The ribs 10 on the second sidewall 20′ generally function to stiffen the sidewall and prevent undesirable deformation of the sidewall during processing and use of the container. As used herein with respect to the ribs on the second sidewall, the term rib includes other structures or rib arrangements that achieve the desired rigidity of the container. The ribs on the second sidewall can face inwardly, i.e. the ribs are concave with respect to the exterior of the container and the indentation forming the ribs extends toward the interior of the container, or outwardly, i.e. the ribs are convex with respect to the exterior of the container and the indentation forming the ribs extends toward the exterior of the container. Alternatively, the second sidewall can contain a combination of inwardly facing and outwardly facing ribs.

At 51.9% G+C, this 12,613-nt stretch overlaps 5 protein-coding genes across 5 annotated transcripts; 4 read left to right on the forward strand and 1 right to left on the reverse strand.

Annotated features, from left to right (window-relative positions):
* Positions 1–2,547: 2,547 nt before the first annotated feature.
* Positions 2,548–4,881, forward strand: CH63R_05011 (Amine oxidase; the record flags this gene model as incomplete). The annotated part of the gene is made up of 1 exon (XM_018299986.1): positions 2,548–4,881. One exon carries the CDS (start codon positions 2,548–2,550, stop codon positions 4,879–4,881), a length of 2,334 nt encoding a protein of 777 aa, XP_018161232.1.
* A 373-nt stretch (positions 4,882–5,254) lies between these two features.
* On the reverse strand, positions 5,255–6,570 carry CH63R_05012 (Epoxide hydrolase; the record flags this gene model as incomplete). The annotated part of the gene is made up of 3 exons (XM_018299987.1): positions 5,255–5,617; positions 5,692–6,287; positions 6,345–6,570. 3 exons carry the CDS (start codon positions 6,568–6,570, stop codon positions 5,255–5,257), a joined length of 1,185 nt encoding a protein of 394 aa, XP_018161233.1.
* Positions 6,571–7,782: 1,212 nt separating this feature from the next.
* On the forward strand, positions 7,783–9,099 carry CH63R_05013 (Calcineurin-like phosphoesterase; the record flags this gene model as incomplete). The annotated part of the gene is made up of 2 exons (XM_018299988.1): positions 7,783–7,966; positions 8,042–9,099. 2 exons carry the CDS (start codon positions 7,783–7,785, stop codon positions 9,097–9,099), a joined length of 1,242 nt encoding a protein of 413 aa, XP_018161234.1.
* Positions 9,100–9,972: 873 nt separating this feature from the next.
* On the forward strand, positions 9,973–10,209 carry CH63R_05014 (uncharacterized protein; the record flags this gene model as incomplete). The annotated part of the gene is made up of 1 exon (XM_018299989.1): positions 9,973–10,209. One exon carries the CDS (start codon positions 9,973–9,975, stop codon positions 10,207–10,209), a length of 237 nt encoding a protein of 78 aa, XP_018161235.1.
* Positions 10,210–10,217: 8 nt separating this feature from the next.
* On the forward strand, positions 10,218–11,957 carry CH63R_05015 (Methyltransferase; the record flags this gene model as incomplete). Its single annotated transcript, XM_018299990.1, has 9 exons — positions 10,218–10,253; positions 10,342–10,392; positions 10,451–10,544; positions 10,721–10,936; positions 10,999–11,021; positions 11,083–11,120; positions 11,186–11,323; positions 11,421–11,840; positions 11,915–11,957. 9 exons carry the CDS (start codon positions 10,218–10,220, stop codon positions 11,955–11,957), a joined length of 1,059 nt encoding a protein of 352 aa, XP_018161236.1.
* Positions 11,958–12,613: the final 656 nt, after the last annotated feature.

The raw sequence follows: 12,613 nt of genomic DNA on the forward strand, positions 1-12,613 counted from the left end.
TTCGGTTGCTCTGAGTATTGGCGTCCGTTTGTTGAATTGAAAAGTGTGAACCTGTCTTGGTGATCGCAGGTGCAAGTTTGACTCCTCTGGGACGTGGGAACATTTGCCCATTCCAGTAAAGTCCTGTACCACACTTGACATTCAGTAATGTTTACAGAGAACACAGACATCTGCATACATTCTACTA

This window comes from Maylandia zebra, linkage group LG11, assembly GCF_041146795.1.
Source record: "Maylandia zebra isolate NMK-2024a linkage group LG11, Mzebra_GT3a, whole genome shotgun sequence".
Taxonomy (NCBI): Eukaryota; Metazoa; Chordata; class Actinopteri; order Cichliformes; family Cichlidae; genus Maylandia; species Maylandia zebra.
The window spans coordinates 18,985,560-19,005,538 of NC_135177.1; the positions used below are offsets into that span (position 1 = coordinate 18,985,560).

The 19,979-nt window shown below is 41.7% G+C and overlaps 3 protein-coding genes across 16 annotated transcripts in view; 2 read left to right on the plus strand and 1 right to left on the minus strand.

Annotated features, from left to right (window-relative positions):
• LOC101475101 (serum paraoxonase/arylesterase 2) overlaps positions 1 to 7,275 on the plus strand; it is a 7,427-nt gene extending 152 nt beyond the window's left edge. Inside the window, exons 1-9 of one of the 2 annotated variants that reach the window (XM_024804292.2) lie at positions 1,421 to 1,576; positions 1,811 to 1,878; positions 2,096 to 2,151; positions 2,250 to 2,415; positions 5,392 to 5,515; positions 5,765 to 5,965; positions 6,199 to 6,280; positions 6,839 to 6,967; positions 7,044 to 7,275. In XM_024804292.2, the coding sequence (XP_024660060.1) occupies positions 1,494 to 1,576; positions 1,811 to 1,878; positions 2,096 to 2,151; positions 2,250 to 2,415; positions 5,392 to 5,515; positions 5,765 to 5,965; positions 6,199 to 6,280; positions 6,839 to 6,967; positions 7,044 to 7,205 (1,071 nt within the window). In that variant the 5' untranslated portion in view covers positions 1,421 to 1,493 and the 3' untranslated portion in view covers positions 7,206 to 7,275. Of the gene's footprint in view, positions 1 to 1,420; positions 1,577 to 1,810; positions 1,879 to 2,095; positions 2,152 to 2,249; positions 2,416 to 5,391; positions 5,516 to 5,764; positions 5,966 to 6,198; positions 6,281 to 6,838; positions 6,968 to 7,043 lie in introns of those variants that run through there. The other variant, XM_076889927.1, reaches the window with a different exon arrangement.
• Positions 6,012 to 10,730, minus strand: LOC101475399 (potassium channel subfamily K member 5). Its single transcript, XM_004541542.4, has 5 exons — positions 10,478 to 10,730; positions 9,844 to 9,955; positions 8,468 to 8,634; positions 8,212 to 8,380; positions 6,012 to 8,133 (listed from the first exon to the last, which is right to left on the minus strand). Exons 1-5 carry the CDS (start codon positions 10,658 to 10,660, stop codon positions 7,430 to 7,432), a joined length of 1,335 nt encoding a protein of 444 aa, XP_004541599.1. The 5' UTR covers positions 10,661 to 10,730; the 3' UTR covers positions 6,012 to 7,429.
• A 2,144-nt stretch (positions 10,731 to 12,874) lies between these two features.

The first sidewall 20″ may also contain one or more ribs 10′. As shown in FIGS. 2, 3 and 6, the ribs on the first sidewall can be spaced apart from the upper and lower edges of the vacuum panels, respectively, and are placed to maximize their function. The ribs of each series can be noncontinuous, i.e., not touching each other, and can be placed so as not to touch a vacuum panel edge. These ribs can be parallel to the base and, where more than one are present, can be parallel to each other. These ribs generally have inward edges. Alternatively, as shown in FIGS. 4A and 4B, ribs 10′ can be placed within the vacuum panel, so long as such placement does not inhibit performance of the vacuum panels.